Two years later, the ministry conducted a pilot program in Shandong Province. A dozen professionals were assembled from across the nation to establish the first museum of chorography under the guidance of renowned Chinese historians including Guo Moruo (1892-1978), Wu Han (1909-1969) and Fan Wenlan (1893-1969).

It soon became a hot trend, and after one year, 31 new chorographic museums were established among the total 73 museums in all types. After that, the ministry convened a series of meetings on deployment. These museums containing comprehensive records of a locality were models for those that would follow.

After the reform and opening up, the construction of chorographic museums sped up in sync with the first round of nationwide compilation work.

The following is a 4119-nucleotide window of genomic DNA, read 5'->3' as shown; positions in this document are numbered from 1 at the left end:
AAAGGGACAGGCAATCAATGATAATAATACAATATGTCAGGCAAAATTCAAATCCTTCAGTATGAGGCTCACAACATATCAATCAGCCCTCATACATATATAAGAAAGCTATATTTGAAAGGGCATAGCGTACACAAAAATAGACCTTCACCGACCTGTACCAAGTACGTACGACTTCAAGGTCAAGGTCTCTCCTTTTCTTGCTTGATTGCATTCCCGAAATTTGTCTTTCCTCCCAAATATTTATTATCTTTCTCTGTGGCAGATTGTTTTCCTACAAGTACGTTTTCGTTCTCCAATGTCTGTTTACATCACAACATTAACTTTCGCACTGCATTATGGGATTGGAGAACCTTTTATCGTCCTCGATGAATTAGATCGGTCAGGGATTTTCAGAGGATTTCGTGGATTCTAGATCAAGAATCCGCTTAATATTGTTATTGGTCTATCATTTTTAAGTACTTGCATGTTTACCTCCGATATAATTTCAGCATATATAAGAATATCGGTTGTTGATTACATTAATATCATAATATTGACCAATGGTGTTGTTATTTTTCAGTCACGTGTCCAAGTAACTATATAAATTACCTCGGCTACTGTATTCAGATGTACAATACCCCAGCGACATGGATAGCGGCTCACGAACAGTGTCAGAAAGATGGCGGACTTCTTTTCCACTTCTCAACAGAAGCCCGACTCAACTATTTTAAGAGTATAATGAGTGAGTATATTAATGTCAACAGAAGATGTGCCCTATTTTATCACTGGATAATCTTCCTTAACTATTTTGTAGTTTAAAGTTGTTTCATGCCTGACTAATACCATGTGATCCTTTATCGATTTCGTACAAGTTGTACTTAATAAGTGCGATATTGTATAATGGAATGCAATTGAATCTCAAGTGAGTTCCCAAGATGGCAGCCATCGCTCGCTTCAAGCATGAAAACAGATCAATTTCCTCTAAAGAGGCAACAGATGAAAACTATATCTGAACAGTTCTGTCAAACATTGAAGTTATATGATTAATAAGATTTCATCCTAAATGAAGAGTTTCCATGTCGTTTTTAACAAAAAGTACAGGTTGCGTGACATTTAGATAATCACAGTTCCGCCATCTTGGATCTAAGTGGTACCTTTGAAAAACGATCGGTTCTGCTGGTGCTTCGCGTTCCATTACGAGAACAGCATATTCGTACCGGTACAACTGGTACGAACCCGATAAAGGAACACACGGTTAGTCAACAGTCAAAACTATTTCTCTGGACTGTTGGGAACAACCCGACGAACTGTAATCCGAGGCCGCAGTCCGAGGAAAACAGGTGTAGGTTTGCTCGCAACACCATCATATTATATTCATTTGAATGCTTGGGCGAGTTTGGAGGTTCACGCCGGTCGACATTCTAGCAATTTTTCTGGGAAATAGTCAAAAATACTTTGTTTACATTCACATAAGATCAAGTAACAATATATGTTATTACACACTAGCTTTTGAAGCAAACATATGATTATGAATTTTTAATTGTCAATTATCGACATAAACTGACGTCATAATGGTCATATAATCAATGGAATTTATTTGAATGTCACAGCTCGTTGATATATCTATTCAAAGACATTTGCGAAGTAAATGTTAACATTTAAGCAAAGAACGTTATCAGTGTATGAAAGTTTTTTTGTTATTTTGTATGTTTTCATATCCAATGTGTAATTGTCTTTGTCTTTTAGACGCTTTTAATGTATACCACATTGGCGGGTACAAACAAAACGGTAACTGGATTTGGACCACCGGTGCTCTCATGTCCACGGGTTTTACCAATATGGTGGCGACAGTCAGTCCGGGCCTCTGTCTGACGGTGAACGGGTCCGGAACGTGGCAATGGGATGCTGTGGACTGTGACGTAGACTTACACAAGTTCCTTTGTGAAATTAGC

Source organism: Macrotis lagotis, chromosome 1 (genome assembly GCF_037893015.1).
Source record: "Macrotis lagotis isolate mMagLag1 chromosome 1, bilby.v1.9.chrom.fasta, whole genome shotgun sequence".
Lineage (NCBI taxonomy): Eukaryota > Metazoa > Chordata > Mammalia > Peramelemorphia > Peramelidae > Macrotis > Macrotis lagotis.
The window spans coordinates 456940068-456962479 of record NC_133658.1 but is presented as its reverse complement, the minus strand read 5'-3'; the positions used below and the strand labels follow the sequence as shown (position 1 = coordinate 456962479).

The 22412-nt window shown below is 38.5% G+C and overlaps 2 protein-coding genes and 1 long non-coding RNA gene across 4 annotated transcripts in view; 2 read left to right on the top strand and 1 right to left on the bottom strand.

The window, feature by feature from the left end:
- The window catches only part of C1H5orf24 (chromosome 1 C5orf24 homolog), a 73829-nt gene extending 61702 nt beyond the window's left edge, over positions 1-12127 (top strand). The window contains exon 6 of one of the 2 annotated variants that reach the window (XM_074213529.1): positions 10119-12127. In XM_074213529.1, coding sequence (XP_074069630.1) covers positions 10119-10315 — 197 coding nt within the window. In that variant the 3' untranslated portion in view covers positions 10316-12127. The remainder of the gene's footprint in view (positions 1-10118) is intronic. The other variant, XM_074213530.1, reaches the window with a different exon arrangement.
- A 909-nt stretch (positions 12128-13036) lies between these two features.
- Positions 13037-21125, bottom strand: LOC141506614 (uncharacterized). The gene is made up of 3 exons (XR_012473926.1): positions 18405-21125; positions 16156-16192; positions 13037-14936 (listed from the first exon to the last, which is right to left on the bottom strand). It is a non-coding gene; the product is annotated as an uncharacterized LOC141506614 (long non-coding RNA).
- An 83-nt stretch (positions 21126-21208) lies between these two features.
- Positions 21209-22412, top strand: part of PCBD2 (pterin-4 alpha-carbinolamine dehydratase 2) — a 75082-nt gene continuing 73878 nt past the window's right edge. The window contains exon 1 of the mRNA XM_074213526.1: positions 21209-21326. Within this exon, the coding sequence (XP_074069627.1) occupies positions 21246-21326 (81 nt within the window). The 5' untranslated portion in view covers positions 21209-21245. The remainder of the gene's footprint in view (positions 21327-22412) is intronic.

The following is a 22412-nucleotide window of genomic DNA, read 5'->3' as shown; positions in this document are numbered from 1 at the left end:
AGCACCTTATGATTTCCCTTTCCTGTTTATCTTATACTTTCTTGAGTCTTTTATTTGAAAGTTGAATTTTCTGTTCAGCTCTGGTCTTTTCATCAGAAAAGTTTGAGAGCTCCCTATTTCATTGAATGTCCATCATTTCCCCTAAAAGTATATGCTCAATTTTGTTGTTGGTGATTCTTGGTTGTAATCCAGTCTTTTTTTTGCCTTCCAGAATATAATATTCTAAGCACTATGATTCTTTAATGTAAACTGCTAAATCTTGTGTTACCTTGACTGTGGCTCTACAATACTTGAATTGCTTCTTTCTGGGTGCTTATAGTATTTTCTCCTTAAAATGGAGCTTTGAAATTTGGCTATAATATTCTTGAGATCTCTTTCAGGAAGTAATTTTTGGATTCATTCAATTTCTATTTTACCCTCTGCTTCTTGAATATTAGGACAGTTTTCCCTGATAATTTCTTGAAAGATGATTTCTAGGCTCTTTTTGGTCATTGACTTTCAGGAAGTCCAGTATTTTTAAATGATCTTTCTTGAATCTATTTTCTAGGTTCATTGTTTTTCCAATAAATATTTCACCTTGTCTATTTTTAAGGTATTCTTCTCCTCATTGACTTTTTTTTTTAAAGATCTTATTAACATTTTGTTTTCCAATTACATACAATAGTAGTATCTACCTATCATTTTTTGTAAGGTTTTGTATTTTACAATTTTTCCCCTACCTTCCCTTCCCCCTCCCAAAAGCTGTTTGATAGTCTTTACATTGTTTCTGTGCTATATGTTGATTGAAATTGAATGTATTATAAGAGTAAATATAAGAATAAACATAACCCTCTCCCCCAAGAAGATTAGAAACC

In 1990, the Zhejiang Chorographic Museum was established, which was described by the state media Xinhua News Agency as the first to collect first-generation chorographic materials from the socialist period. Similar chorographic museums emerged in quick succession in Wuhan, Shanghai, Guangzhou and other major metropolitan areas.

However, most of the museums established at that time focused on building collections that were to be compiled and exhibited at a later date. Generally, they were undergoing transformation from traditional to modern patterns.

In the 21st century, new chorographic museums are opening to the public at the national and local level, driving innovation in content, forms of exhibition and operational modes.